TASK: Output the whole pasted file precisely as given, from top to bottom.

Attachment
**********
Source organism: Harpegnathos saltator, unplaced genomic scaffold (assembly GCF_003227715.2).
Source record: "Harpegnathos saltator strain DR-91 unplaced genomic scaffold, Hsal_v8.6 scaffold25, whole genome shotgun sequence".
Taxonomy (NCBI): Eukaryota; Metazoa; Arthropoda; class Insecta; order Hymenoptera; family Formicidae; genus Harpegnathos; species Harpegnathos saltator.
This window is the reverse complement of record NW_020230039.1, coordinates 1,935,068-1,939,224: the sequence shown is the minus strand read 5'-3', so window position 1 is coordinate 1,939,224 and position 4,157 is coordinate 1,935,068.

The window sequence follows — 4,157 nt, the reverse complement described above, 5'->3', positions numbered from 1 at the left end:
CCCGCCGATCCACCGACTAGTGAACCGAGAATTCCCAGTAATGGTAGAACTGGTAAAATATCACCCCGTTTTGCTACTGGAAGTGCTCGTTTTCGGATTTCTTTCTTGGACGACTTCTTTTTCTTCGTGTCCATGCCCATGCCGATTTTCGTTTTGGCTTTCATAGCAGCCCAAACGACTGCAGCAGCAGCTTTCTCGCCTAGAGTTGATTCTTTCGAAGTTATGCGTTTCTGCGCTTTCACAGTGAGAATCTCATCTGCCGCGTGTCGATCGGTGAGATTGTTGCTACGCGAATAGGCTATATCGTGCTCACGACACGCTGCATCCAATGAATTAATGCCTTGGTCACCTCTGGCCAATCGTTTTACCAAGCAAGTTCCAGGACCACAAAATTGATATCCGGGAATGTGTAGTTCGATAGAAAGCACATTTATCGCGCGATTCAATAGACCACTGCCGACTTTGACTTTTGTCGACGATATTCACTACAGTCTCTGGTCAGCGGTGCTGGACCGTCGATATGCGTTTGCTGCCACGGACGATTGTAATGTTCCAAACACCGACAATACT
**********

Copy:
Source organism: Harpegnathos saltator, unplaced genomic scaffold (assembly GCF_003227715.2).
Source record: "Harpegnathos saltator strain DR-91 unplaced genomic scaffold, Hsal_v8.6 scaffold25, whole genome shotgun sequence".
Taxonomy (NCBI): Eukaryota; Metazoa; Arthropoda; class Insecta; order Hymenoptera; family Formicidae; genus Harpegnathos; species Harpegnathos saltator.
This window is the reverse complement of record NW_020230039.1, coordinates 1,935,068-1,939,224: the sequence shown is the minus strand read 5'-3', so window position 1 is coordinate 1,939,224 and position 4,157 is coordinate 1,935,068.

The window sequence follows — 4,157 nt, the reverse complement described above, 5'->3', positions numbered from 1 at the left end:
CCCGCCGATCCACCGACTAGTGAACCGAGAATTCCCAGTAATGGTAGAACTGGTAAAATATCACCCCGTTTTGCTACTGGAAGTGCTCGTTTTCGGATTTCTTTCTTGGACGACTTCTTTTTCTTCGTGTCCATGCCCATGCCGATTTTCGTTTTGGCTTTCATAGCAGCCCAAACGACTGCAGCAGCAGCTTTCTCGCCTAGAGTTGATTCTTTCGAAGTTATGCGTTTCTGCGCTTTCACAGTGAGAATCTCATCTGCCGCGTGTCGATCGGTGAGATTGTTGCTACGCGAATAGGCTATATCGTGCTCACGACACGCTGCATCCAATGAATTAATGCCTTGGTCACCTCTGGCCAATCGTTTTACCAAGCAAGTTCCAGGACCACAAAATTGATATCCGGGAATGTGTAGTTCGATAGAAAGCACATTTATCGCGCGATTCAATAGACCACTGCCGACTTTGACTTTTGTCGACGATATTCACTACAGTCTCTGGTCAGCGGTGCTGGACCGTCGATATGCGTTTGCTGCCACGGACGATTGTAATGTTCCAAACACCGACAATACT